Credit for image: Business Insider (Roche, 2014)

Google Maps: Numbering depicts progression of reserve currency status holders before U.S.

Could this mean that China’s yuan will become the new de facto world reserve currency after the U.S. loses its ability to provide credit to the world?  It is entirely possible (Business Insider; Roche, 2014).  However, it is generally believed that the dollar will continue to remain the most important reserve currency for the next several decades.  Moreover, some economists believe that  “the dollar playing a smaller global role is nothing to fear, and that it would in fact benefit the United States,” (Siripurapu, 2020) going so far as to state, “Absent a catastrophic U.S. policy error, I would expect the dollar to remain the most important reserve currency for the next several decades.” – Brad W. Setser, CFR Senior Fellow

Are Cryptocurrencies and the Blockchain the Answer?

Finally, we arrive at what the ‘cryptosphere’ deems to be a case for Bitcoin and cryptocurrencies.  The general consensus seems to be that cryptocurrencies and the blockchain will allow for a more transparent nature of how monies are allocated and spent.  There is an argument that cryptocurrencies and the blockchain will do for banking what the internet did for information sharing.  The supporting commentary goes like this – because the nature of cryptocurrencies and the blockchain are decentralized, and inflationary rates are instead deflationary and built into the code for every cryptocurrency – gone are the days of monetary manipulation polices such as quantitative easing and adjusting inflation rates.

But how does all of this equate to a need for cryptocurrencies to solve this ‘new Bretton Woods moment?’  Well, cryptocurrencies open up markets to the world.  They are indiscriminate, interchangeable, and have the capacity to be transferred in mere minutes, often in only a matter of just seconds, across borders around the world and without the need for intermediaries like a bank.  The ability to print, or mint, additional supply is fully incumbent upon the particular coin but typically does not exist due to the nature of establishing the maximum supply requirement when creating the cryptocurrency.  Providing additional liquidity to the cryptocurrencies market comes in the form of equities and securities from traditional markets that are sold for fiat currency and exchanged for cryptocurrency.  This design defeats the Federal Reserve’s ability print unlimited amounts of money and alter monetary policy according to their likening.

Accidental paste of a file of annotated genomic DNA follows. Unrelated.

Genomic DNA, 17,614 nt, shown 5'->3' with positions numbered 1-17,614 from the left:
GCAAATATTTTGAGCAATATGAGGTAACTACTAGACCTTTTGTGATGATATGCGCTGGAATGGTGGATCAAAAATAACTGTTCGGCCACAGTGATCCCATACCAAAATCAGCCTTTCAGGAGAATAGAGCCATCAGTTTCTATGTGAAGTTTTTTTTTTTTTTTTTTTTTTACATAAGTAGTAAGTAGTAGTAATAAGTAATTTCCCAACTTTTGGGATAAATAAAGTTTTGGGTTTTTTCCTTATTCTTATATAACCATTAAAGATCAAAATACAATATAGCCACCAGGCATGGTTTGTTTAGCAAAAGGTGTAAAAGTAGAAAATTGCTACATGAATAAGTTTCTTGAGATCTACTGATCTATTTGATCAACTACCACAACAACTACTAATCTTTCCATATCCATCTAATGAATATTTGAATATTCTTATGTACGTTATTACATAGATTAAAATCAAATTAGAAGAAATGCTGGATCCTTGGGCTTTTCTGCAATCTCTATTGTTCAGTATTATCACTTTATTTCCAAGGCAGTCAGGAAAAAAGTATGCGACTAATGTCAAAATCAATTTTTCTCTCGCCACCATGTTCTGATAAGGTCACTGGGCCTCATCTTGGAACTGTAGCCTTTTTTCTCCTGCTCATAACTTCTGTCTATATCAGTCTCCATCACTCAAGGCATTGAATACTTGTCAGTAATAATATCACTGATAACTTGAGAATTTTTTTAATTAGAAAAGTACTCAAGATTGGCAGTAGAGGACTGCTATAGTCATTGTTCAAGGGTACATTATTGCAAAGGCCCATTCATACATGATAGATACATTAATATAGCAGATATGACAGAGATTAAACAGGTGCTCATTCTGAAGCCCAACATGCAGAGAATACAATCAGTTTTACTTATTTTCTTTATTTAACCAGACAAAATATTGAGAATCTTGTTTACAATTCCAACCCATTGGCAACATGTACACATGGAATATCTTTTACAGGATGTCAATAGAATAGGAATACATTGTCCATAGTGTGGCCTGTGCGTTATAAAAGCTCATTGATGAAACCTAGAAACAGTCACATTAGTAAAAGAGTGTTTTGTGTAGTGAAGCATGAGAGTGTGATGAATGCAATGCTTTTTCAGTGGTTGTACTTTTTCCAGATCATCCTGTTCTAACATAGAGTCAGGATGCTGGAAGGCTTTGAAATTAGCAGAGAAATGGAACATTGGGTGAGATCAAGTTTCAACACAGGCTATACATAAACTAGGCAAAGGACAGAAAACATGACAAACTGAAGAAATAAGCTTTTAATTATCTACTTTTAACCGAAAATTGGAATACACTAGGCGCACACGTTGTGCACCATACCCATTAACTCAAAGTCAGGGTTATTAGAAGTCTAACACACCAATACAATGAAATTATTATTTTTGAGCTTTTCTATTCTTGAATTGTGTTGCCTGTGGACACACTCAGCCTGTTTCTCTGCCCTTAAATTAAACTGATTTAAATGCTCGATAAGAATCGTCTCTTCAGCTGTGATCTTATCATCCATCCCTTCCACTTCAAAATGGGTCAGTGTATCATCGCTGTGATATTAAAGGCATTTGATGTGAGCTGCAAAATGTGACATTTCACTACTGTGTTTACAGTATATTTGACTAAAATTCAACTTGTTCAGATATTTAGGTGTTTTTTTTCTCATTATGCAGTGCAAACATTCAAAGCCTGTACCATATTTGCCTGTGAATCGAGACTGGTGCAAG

Imagine a world where your savings are not devalued by runaway inflation rates that offset any interest you have accumulated.  Imagine having the ability to easily loan your money by creating a contract on the blockchain that only executes when all conditions are met, not at the behest of a broker or loan officer – who, by the way, charge additional fees for their involvement.  Imagine the time and money you can save by executing a transfer of funds on the blockchain, where transaction fees are literally pennies and settlement time is completed in minutes, rather than days, and the entire process takes only a few moments and can be done on your mobile device.  Imagine having the ability to create and submit an improvement proposal (for the functionality of any cryptocurrency and its blockchain) for all users to vote on, without the need to send a helpless plea to your representative in Congress.  Well, I am asking you to imagine the world of the blockchain and cryptocurrencies.  It sounds, to me, like the beginning to a solution for complications that have plagued our fiscal and monetary issues of former times.

Disclaimer: The views, thoughts, and opinions expressed here are solely those of the author in his private capacity and do not necessarily represent the views of Crescent City Capital.


Encyclopaedia Britannica. (1998, July 20). John Maynard Keynes. Retrieved October 24, 2020, from https://www.britannica.com/biography/John-Maynard-Keynes 

Chen, J. (2020, August 28). Bretton Woods Agreement and System: An Overview. Retrieved October 24, 2020, from https://www.investopedia.com/terms/b/brettonwoodsagreement.asp 

Siripurapu, A. (2020, September 29). The Dollar: The World’s Currency. Retrieved October 24, 2020, from https://www.cfr.org/backgrounder/dollar-worlds-currency 

Kristalina Georgieva, I. (2020, October 15). A New Bretton Woods Moment. Retrieved October 24, 2020, from https://www.imf.org/en/News/Articles/2020/10/15/sp101520-a-new-bretton-woods-moment 

Roche, C. (2014, June 11). Why The US Dollar Will Eventually Stop Being The World’s Reserve Currency. Retrieved October 25, 2020, from https://www.businessinsider.com/why-the-us-dollar-will-eventually-stop-being-the-worlds-reserve-currency-2014-6